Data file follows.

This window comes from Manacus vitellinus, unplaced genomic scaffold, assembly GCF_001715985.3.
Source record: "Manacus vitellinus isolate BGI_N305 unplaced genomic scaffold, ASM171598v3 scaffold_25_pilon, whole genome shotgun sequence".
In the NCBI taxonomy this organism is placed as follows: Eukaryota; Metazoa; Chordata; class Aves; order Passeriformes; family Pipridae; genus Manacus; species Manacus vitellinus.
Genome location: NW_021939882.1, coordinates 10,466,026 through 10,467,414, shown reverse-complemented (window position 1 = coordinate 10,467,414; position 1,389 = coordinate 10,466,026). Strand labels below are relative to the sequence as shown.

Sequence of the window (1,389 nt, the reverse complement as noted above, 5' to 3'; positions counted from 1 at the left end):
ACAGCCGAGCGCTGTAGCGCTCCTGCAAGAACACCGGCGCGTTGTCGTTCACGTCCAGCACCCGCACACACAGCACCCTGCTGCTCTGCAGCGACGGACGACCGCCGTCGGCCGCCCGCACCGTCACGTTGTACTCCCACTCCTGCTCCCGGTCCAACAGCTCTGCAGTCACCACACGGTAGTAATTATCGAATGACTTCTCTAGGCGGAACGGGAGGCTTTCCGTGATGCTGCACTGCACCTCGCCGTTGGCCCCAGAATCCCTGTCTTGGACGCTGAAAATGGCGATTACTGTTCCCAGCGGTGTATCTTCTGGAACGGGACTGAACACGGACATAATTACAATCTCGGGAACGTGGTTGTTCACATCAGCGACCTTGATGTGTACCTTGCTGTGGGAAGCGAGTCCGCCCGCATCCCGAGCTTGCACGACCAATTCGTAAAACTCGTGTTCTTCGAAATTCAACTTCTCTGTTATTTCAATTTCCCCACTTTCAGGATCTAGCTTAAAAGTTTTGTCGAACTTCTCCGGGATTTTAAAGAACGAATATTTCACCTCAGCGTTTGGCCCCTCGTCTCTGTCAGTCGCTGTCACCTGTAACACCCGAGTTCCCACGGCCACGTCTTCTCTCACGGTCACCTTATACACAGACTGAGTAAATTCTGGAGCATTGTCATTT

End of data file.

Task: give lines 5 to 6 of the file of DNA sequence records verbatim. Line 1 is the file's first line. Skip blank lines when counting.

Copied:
Sequence of the window (1,389 nt, the reverse complement as noted above, 5' to 3'; positions counted from 1 at the left end):
ACAGCCGAGCGCTGTAGCGCTCCTGCAAGAACACCGGCGCGTTGTCGTTCACGTCCAGCACCCGCACACACAGCACCCTGCTGCTCTGCAGCGACGGACGACCGCCGTCGGCCGCCCGCACCGTCACGTTGTACTCCCACTCCTGCTCCCGGTCCAACAGCTCTGCAGTCACCACACGGTAGTAATTATCGAATGACTTCTCTAGGCGGAACGGGAGGCTTTCCGTGATGCTGCACTGCACCTCGCCGTTGGCCCCAGAATCCCTGTCTTGGACGCTGAAAATGGCGATTACTGTTCCCAGCGGTGTATCTTCTGGAACGGGACTGAACACGGACATAATTACAATCTCGGGAACGTGGTTGTTCACATCAGCGACCTTGATGTGTACCTTGCTGTGGGAAGCGAGTCCGCCCGCATCCCGAGCTTGCACGACCAATTCGTAAAACTCGTGTTCTTCGAAATTCAACTTCTCTGTTATTTCAATTTCCCCACTTTCAGGATCTAGCTTAAAAGTTTTGTCGAACTTCTCCGGGATTTTAAAGAACGAATATTTCACCTCAGCGTTTGGCCCCTCGTCTCTGTCAGTCGCTGTCACCTGTAACACCCGAGTTCCCACGGCCACGTCTTCTCTCACGGTCACCTTATACACAGACTGAGTAAATTCTGGAGCATTGTCATTT